Left Coast Voices

"I would hurl words into the darkness and wait for an echo. If an echo sounded, no matter how faintly, I would send other words to tell, to march, to fight." Richard Wright, American Hunger

A Space Of My Own

I pride myself in telling people I can write anywhere, anytime, anyplace. I write on the BART train, the bus, the airplane, the car (just checking if you are reading!). I can write early in the morning, late at night, and during my lunch break.

My desk at home is in the kitchen. I can swivel my chair and be sitting at the dinner table for a family meal. Usually I can cut myself off from whatever drama is unfolding around me.

This morning, after we dropped my youngest at camp near the Cal campus, my oldest (13) said he wanted to study at Cal. A half hour later we are sitting in a coffee shop at a big table. I am writing this post, my son is reading, and three Cal students are sitting discussing a paper and how to present themselves.

These students are articulate, enthusiastic and, well cool. I notice my son glancing over and wonder what he is thinking. Moreover, I am having trouble concentrating myself (I wasn’t planning on writing a post).

Recently, this has happened a lot, that I am having a harder time focusing. I wear headphones more often and allow the music to isolate me. But at home, in particular, I am more aware that I have a family around me, deprived of their father for long hours because of a demanding job.

I fantasize about owning a house and having my own office with big windows and a comfortable space. I can tell you what desk, chair, speakers, bookcases and filing cabinets I want. The door is closed and I am writing novels at a furious pace.

Stephen King, in his stunning book On Writing described his big, beautiful desk in his office. With the door closed he almost killed himself on drugs and alcohol. His wife kicked him out of the house until he cleaned up his act. She saved his life. He ditched the big, arrogent desk and replaced it with something more modest.

“It starts with this: put your desk in the corner, and every time you sit down there to write, remind yourself why it isn’t in the middle of the room. Life isn’t a support system for art. It’s the other way around.”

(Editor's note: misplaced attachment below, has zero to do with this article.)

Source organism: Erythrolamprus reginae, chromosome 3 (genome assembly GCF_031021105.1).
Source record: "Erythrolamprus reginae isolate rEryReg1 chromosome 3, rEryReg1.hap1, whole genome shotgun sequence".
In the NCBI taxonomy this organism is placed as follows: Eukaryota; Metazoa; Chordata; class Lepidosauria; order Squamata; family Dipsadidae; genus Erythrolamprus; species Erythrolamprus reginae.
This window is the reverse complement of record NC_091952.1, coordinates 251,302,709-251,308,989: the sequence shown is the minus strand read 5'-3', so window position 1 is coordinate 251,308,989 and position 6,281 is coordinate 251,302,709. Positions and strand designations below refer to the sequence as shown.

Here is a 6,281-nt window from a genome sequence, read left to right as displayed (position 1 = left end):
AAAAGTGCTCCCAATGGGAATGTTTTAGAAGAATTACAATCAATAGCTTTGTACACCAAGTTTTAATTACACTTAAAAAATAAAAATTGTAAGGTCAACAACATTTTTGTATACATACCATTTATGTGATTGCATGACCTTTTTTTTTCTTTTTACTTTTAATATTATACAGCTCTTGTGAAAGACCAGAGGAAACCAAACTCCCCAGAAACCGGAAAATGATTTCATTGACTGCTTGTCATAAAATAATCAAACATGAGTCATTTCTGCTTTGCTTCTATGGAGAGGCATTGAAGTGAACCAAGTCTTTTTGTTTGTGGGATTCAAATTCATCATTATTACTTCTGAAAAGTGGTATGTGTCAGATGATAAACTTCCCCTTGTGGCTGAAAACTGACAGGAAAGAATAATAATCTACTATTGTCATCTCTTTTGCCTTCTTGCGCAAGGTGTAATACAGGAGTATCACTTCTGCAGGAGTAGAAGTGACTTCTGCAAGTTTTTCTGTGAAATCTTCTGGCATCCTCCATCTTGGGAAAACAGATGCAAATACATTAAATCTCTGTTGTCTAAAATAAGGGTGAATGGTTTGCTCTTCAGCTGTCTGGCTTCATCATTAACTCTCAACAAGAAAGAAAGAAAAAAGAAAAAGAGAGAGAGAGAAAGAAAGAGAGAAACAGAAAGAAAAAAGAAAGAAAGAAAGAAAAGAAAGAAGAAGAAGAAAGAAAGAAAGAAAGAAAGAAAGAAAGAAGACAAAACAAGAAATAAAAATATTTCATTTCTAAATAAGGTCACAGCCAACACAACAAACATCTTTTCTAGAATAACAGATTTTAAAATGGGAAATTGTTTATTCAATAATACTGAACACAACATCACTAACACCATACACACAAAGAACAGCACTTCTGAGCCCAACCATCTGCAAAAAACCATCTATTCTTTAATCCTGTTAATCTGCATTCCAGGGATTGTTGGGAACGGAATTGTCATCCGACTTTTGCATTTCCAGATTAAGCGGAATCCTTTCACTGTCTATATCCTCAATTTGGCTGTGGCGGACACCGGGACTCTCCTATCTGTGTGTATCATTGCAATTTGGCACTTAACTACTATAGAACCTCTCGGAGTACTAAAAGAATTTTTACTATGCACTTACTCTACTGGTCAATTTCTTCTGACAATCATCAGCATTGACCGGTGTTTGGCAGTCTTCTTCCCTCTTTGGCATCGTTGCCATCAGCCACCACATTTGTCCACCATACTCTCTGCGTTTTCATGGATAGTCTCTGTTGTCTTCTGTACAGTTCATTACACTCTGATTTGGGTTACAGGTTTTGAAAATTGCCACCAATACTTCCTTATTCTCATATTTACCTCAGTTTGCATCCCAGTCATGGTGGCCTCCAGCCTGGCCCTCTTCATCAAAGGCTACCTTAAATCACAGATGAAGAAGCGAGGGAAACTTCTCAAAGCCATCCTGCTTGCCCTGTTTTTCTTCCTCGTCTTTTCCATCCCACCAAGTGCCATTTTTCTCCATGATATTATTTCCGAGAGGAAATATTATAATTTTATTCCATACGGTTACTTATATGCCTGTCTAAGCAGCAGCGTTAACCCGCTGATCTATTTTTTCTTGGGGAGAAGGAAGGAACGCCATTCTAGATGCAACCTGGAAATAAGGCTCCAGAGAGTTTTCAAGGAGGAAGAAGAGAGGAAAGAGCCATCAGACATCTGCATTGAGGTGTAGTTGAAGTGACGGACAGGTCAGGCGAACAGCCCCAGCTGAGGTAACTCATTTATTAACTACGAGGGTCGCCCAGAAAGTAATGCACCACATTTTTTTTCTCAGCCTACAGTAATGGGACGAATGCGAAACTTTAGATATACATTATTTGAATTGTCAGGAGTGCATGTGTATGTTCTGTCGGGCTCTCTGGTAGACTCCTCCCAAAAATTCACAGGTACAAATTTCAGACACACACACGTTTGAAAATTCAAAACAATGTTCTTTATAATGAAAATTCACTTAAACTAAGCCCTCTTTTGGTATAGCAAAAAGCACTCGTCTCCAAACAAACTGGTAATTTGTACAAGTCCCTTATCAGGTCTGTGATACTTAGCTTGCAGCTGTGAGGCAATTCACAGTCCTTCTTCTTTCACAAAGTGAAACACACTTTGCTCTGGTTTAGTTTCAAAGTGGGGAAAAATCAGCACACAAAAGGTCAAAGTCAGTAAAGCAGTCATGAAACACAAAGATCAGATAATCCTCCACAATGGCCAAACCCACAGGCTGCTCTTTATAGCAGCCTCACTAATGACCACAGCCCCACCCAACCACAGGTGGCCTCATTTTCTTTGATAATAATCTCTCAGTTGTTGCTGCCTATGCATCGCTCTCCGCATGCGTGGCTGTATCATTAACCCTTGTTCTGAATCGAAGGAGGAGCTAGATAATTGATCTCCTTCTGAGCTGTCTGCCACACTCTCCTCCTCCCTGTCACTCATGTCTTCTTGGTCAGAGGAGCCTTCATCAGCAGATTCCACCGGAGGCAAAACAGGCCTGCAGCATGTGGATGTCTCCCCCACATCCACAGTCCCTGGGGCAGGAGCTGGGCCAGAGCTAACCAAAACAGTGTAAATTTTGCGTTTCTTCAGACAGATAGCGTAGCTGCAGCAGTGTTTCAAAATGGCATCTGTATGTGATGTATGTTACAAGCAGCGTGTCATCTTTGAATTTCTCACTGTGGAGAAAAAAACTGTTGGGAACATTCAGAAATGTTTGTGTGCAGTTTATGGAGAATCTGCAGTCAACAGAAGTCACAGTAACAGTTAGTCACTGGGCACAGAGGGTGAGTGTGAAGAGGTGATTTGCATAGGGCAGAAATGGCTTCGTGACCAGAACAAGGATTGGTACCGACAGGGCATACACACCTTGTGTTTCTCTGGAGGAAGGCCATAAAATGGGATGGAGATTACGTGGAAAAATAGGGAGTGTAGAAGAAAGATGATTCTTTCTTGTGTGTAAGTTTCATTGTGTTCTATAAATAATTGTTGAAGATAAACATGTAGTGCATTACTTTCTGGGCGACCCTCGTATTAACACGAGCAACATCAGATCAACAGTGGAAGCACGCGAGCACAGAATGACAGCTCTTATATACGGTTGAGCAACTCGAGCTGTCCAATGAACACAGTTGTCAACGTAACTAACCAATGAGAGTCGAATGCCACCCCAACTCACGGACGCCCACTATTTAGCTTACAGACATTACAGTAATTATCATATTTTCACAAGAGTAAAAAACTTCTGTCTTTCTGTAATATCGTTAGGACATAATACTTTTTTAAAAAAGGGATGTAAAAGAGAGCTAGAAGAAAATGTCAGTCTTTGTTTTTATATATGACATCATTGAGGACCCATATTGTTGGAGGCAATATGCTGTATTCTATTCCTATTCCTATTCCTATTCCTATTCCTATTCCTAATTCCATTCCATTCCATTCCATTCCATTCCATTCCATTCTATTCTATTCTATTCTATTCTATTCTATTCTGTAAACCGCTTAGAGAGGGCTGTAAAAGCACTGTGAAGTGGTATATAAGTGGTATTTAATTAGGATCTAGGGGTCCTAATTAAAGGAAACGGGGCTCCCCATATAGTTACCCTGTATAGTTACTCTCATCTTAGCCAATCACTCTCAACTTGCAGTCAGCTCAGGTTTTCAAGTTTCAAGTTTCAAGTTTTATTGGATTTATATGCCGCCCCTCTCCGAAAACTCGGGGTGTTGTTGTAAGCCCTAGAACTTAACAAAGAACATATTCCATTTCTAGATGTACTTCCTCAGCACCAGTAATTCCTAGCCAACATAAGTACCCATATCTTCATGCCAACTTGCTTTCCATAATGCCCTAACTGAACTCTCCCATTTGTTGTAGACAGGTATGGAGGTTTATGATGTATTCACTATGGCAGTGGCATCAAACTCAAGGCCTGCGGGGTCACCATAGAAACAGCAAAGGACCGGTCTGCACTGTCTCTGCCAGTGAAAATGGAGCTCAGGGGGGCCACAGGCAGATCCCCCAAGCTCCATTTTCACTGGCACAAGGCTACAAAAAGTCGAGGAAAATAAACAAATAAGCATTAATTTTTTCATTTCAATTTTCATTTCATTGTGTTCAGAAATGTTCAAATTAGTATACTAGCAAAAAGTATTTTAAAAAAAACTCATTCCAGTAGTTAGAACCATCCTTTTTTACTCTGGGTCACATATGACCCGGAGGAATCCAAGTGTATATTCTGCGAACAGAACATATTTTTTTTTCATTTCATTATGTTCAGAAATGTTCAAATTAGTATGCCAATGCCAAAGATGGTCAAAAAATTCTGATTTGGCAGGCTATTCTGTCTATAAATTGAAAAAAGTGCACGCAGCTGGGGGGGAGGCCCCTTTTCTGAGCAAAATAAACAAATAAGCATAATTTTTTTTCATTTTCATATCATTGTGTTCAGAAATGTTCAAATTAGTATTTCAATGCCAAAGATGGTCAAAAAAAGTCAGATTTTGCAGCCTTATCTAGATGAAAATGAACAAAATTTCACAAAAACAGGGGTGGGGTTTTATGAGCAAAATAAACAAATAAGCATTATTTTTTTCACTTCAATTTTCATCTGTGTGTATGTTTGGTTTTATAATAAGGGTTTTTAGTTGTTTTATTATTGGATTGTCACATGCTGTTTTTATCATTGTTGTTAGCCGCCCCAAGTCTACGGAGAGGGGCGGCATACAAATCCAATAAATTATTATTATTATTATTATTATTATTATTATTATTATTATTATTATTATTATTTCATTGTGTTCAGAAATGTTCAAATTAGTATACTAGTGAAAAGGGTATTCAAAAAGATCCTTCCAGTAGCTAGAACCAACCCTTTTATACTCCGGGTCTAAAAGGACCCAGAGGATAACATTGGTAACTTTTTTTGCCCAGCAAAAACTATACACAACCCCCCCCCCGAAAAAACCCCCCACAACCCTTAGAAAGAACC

― Stephen KingOn Writing

Thankfully, I have never experienced the lows that Stephen King had to endure as a child and young man. But I also have a lot to lose. I am keenly aware that now is not the time to hide away in an office. True, every minute is precious to advance my writing career and my books, but a window is closing. My sons want to spend time with me, but already their heads are being turned by socializing, screens, and the fairer sex. It is just a matter of time.

So I will crave my sacred writing space with the big windows, desk and bookcases. But I will adjust my vision … and leave the door open.

Me and my boys writing a novel … really!

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Alon Shalev is the author of The Accidental Activist and A Gardener’s Tale. He is the Executive Director of the San Francisco Hillel Foundation, a non-profit that provides spiritual and social justice opportunities to Jewish students in the Bay Area. More on Alon Shalev at http://www.alonshalev.com/ and on Twitter (@alonshalevsf).

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12 thoughts on “A Space Of My Own

  1. I liked this post. It addresses an issue most writers have. I don’t have a place that, when I sit, the world disappears and my muse arrives. I yearn for such a place, Furthermore, I am easily distracted, my Inner Curious Child is unwilling to miss anything.

  2. I love this post, and I particularly loved the last photo. I would love to repost this in October’s Write Angles if you’re okay with that. Let me know.

  3. Marcus L. on said:

    I was planning to set up an isolated office that is free of noise and any distraction.
    Then I came across this post. Great insight.
    (Rearranging the room now)

    -Marcus L.

  4. joanna b. on said:

    lovely post here. an interesting and intimate view of two writers, stephen king and alon shalev. very welcome to be let in to writers’ lives.

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